Broadly, I explore the impact of biogenic habitats on their ecosystems. I am particularly interested in interactions between foundation species and how a mechanistic understanding of foundation species coexistence and ecological feedbacks can be harnessed to promote recovery. I ask questions about how these feedbacks can be used in the broader context of conservation and ecosystem management. Currently, my focus is on seagrass and how positive species interactions can be harnessed in useful ways for seagrass restoration. Seagrass is a globally declining group that provides numerous benefits to both the environment and humans but faces many anthropogenic stressors.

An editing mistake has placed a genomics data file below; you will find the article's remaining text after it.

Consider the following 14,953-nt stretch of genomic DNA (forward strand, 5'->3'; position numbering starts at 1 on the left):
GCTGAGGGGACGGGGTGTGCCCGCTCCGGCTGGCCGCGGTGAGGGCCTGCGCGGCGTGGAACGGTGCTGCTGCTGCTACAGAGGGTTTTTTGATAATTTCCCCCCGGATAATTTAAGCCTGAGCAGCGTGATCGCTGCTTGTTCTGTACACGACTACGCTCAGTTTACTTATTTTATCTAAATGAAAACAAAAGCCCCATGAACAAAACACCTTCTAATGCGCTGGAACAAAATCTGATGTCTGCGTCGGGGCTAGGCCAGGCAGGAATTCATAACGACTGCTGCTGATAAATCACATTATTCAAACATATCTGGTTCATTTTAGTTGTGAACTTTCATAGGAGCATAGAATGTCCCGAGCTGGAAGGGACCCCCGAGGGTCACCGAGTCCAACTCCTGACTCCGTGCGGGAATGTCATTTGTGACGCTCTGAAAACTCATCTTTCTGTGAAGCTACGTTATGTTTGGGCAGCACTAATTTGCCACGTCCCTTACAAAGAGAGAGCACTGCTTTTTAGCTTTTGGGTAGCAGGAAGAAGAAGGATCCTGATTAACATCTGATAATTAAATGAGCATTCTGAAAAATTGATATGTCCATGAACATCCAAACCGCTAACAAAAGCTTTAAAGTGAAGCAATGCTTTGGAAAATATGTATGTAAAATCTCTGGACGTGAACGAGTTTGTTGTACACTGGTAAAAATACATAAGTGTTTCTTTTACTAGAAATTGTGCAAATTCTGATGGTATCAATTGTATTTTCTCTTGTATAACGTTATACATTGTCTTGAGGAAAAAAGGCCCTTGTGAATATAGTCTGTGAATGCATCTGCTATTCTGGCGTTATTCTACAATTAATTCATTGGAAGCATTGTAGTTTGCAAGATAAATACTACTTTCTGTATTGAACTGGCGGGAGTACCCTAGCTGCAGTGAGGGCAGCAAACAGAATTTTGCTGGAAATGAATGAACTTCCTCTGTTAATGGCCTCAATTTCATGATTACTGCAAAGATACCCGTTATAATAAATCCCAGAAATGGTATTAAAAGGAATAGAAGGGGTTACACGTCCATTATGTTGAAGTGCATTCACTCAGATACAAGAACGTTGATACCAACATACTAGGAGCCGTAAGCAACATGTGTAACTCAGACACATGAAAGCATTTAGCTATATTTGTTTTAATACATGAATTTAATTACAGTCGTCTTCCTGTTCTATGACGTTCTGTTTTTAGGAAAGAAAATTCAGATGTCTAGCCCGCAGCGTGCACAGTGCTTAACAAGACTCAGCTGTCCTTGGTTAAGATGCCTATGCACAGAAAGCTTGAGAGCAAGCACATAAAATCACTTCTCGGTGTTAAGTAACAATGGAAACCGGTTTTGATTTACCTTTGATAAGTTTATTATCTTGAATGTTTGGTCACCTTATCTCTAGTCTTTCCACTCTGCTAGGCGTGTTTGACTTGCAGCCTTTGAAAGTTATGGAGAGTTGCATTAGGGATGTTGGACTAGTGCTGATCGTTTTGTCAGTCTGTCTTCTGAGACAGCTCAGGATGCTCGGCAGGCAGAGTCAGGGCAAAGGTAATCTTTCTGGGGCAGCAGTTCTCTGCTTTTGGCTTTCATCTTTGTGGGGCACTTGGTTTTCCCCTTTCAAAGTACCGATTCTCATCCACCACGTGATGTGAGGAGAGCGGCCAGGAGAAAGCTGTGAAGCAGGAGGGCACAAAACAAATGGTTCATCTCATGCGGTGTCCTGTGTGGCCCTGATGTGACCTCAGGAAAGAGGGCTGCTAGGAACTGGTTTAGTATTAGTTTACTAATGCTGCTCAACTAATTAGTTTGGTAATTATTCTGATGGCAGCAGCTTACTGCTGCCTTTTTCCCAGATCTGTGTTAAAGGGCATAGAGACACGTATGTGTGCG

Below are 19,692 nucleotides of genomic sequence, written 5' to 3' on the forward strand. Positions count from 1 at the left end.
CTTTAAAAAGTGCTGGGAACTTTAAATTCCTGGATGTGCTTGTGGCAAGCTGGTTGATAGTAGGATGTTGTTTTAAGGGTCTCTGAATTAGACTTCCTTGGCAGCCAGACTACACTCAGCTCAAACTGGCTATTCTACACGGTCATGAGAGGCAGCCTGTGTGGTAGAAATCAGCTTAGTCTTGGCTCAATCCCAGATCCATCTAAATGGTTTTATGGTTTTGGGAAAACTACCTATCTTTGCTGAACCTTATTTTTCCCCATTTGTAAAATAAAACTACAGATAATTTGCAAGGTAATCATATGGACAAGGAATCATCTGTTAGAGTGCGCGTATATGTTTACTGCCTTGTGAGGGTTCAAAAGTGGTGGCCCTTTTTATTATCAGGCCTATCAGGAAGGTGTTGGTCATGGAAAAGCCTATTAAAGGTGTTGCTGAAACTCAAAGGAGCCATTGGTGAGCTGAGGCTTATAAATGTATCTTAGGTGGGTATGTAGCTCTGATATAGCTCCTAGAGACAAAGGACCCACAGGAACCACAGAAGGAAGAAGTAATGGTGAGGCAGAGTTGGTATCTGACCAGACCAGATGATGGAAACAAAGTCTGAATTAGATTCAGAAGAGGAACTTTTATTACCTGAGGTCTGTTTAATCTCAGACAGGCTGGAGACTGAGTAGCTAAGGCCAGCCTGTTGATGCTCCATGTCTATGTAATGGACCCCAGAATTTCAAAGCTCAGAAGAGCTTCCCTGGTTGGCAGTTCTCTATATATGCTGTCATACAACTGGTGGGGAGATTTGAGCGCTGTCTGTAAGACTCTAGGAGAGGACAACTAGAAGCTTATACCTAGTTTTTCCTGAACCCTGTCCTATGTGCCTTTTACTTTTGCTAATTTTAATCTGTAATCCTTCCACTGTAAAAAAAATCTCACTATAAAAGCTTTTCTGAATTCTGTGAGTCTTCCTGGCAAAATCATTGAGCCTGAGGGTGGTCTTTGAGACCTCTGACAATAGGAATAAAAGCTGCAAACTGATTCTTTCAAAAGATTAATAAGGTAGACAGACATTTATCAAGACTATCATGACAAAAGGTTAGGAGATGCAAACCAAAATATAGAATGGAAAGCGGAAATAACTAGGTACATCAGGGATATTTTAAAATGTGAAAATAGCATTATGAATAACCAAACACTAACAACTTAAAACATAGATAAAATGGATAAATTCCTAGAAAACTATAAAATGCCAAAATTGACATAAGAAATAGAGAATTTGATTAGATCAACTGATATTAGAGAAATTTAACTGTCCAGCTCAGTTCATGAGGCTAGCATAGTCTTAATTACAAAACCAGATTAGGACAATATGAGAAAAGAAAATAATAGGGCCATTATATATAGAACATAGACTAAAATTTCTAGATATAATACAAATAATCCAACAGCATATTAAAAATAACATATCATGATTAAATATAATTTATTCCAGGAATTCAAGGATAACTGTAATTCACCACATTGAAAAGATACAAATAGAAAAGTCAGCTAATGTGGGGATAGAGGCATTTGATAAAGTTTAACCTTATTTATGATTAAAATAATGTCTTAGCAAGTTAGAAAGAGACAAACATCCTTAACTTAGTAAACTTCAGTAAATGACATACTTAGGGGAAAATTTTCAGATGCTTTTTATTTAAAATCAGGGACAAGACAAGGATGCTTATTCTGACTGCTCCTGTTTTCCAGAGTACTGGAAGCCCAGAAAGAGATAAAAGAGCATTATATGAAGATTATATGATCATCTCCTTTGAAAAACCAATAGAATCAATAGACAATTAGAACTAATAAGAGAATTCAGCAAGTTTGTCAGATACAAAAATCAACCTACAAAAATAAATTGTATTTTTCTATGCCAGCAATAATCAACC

I am a 2014 graduate of the University of Washington with a bachelor’s and I am a NSF Graduate Research Fellow. My previous work has focused on recruitment of bivalves in Hood Canal, WA as well as facilitative restoration of the native Olympia oyster with in the seagrass, Zostera marina.
Valdez SR, Peabody B, Allen B, Blake B, Ruesink JL. (2016). Experimental test of oyster restoration within eelgrass. Aquatic Conservation: Marine and Freshwater Ecosystems. doi: 10.1002/aqc.2722
Valdez SR, Ruesink JL. (2017). Scales of recruitment variability in warming waters: comparing native and introduced oysters in Hood Canal, Washington, USA. Marine Ecology. doi:10.1111/maec.12435